It was interesting seeing Bill afterwards, since she was still something of a dark horse: managing to pull off (possibly unwittingly) the trick of being entirely open while remaining entirely enigmatic. Even when revealing something personal in song (such as her family’s Anglo-Indian Darjeeling heritage, as laid out a capella in the title track of 2001’s ‘Panchpuran’) she sometimes seemed less of a conversationalist in what she sang than a conduit, like the flute she also plays. Her sleekly-groomed picture-book folk sometimes made use of the varnished production of pop, but without any concessions or vulgarities; and there was certainly always a sense that while Bill was friendly and loved her craft, she was also keeping a careful reign on the interplay of life and music.

Bill Jones, 20th February 2019At any rate, after three increasingly well-received albums (plus a live record, an odds-and-sods collection and a trinational collaborative project and tour with Anne Hills and Aoife Clancy), Bill turned away from the road and the spotlight; taking the option of stepping back, while still in her twenties, in favour of home-life in Sunderland, teaching and raising a family. She hasn’t been completely absent from the stage since. Folk-music teaching has less differentiation between instruction and performance; plus there were a couple of 2016 support slots in Tokyo for Flook and a number of low-key charity gigs for Antenatal Results & Choices (a cause close to Bill’s heart).

Now, however, she’s mounting a more substantial comeback, with a new album – ‘Wonderful Fairytale’ – finally arriving this coming May and various folk festival appearances scheduled for England and the United States later in the year. The first sightings are a new song, My Elfin Knight, and a pair of February dates accompanied by violinist/viola player and album buddy Jean-Pierre Garde. Between them, incidentally, the gigs indicate the affable but borderline incompatible polarities of British folk music. The London show in the churchy environs of The Gresham Centre can’t help but come with a bit of lofty gloss (canonicity, scholarliness, high-culture), while the Sunderland hometown gig is much more down-to-earth (a Whitburn Village Heritage Society do at a cricket club which also features floor spots from local singers).

I don’t know whether Bill makes much of these differentiations, or whether the contrast makes her laugh. As far as I can see, she’s just getting on with the music. Here’s the video for My Elfin Knight, which shows that she’s lost nothing in the intervening time: musically, still as sleek as a seal and cool as an early autumn evening. If anything’s changed, it’s the emotional freighting: the passing years seem to have laid an extra presence on her, with the sense of unspoken things lurking closer behind the song.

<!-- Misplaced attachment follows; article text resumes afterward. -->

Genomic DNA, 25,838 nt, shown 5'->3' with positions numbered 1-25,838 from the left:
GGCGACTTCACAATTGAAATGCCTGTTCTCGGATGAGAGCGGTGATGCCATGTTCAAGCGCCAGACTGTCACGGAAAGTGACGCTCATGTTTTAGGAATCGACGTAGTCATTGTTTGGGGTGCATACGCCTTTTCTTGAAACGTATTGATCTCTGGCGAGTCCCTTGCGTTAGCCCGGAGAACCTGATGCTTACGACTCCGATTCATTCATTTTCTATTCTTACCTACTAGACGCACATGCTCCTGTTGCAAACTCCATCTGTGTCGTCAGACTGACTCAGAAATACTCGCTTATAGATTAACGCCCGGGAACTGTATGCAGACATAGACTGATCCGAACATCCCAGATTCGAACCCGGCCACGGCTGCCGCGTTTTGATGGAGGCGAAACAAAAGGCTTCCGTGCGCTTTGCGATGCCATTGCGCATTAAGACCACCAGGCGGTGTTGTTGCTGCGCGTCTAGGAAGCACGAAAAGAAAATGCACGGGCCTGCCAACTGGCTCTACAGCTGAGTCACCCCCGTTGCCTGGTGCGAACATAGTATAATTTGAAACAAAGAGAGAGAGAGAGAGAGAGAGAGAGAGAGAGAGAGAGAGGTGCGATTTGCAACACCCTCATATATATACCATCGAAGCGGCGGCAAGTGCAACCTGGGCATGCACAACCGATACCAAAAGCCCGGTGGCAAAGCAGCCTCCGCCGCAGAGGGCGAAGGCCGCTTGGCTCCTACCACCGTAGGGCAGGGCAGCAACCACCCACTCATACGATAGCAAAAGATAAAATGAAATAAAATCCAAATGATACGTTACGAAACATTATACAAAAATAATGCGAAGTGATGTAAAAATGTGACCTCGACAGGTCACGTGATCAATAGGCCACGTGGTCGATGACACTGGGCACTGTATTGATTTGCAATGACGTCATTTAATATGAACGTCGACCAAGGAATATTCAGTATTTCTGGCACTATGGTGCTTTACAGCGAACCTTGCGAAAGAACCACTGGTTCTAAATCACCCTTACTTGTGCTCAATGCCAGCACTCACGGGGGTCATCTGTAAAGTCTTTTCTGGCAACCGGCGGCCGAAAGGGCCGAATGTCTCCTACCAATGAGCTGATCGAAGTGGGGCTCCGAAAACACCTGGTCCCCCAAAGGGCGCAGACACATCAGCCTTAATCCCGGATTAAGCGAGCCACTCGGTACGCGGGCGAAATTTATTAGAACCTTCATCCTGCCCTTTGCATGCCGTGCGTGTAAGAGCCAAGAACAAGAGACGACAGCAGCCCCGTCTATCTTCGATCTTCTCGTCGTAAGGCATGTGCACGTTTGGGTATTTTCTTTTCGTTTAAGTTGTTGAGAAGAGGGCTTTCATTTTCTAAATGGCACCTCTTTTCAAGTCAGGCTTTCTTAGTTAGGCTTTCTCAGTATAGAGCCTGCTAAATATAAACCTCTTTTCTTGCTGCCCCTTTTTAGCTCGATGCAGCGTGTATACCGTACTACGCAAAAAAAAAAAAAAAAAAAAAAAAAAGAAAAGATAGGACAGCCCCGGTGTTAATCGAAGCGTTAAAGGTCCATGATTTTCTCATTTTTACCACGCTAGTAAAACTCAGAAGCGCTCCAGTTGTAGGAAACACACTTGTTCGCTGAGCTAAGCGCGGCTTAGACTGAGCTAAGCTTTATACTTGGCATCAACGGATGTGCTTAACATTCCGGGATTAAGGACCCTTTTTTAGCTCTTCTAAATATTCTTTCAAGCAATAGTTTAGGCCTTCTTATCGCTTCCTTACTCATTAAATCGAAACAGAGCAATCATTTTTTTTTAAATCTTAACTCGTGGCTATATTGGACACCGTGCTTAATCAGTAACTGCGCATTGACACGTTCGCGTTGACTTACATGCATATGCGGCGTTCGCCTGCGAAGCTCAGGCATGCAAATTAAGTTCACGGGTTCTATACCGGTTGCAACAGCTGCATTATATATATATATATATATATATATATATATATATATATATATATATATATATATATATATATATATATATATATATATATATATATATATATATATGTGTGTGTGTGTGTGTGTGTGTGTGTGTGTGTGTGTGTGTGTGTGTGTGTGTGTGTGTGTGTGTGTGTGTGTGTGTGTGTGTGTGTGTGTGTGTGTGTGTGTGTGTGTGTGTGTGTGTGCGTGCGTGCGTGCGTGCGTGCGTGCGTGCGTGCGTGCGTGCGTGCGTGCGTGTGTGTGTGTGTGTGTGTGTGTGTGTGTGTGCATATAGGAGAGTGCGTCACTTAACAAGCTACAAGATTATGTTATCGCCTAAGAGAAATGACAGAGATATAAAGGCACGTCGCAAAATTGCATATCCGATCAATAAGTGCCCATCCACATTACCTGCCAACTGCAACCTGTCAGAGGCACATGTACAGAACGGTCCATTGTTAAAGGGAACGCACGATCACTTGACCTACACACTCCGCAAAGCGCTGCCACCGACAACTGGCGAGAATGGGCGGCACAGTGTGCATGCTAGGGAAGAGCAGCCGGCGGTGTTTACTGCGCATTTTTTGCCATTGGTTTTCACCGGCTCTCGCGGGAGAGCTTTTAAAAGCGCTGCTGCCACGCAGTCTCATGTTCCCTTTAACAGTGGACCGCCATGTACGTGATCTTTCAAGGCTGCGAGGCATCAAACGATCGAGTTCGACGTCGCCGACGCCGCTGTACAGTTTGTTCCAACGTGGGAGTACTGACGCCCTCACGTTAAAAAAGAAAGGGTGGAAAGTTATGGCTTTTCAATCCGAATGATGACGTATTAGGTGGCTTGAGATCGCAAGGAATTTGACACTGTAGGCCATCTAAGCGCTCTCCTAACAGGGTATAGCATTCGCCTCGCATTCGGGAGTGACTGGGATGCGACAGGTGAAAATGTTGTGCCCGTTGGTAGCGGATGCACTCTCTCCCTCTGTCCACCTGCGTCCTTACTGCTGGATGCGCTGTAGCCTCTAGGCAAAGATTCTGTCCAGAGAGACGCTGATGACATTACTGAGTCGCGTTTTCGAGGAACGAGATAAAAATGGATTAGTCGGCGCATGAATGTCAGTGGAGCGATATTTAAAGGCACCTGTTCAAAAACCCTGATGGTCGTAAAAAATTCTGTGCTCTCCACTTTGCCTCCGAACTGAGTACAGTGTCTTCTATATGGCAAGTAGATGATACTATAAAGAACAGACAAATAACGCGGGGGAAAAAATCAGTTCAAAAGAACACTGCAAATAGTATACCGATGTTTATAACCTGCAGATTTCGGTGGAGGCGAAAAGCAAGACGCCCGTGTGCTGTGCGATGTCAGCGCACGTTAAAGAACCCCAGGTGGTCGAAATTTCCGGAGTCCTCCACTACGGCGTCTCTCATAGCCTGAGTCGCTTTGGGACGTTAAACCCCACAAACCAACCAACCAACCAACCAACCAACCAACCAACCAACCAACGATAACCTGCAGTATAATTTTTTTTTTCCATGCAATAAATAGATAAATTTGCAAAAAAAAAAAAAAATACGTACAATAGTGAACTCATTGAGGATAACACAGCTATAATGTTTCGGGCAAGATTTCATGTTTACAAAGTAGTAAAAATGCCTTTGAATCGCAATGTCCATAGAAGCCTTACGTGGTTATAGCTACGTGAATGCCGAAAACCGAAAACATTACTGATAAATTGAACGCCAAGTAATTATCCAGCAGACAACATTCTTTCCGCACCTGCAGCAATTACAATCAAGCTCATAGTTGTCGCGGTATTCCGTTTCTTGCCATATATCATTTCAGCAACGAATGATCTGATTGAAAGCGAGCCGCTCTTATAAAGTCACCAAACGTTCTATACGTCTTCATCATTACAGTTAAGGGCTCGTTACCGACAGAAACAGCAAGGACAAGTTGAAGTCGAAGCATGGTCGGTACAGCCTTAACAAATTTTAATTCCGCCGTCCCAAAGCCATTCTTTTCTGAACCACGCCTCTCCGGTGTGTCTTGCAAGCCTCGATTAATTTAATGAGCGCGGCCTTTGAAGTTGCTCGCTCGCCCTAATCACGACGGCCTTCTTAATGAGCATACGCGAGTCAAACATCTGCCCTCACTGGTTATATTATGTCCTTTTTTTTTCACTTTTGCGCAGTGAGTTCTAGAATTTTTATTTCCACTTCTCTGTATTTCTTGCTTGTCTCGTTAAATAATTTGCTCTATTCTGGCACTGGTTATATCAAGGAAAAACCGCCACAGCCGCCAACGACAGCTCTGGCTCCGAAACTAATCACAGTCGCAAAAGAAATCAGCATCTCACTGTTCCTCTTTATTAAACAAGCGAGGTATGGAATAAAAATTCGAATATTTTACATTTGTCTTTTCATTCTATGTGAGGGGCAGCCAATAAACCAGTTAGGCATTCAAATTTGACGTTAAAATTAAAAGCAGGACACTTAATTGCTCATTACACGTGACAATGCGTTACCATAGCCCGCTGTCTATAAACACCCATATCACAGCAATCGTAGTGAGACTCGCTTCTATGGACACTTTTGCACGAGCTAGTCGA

* * * * * * * *

Among the Nest Collective events popping up for early 2019 is a show by Canadian country folker Sarah Jane Scouten – another artist with firm groundings in tradition plus the willpower to bring it to a fresh new audience. As with the spill of characters around the Laid Bare evening, I can’t say much for Sarah in terms of originality, or in terms of her bringing much that’s new to the table, but with her neither of these things need to matter.

Sarah Jane Souten, 18th February 2019

What does matter is how she takes her chosen song-form back into her corner (a genre that’s still too young to be ossified but is still too easy to render cheesy) and how she refreshes it. Rather than a young revolutionary, Sarah’s a restorer and a reconfigurer: someone who can already turn out classic-sounding songs to fit the canon, and who can personify its ongoing traditions in a way that looks forced and creaky on a rock performer but sits surprisingly well on a country figure. Maybe it’s the storytelling side of things – as with traditional folk, stories get picked up, dusted off and recast in country, rolling on like a wheel. At any rate, Sarah’s consistently impressive, whether she’s turning out honky-tonk or delivering typically countryesque tales of rural life, bereavement and memory with songs such as the recent single Show Pony. She might not be showing you where country is going, but she’ll certainly show you where it will always be coming from.

 
* * * * * * * *

Dates:

Blind Dog Studio presents:
Mally Harpaz + Valeria Pozzo + guests
Hundred Years Gallery, 13 Pearson Street, Hoxton, London, E2 8JD, England
Tuesday 12th February 2019, 7.30pm
– information here and here

The Nest Collective presents:
Sarah Jane Scouten
The Slaughtered Lamb, 34-35 Great Sutton Street, Clerkenwell, London, EC1V 0DX, England
Monday 18th February 2019, 7.00pm
– information here, here and here

Bill Jones:

  • Gresham Centre, St Anne And St Agnes Church, Gresham Street, Barbican, London, EC2V 7BX, England – Saturday 16th February 2019, 7.30pm – information here and here
  • Whitburn Cricket Club, The Village Ground, Sunderland, South Tyneside, SR6 7BZ, England – Wednesday 20th February 2019 – information here and here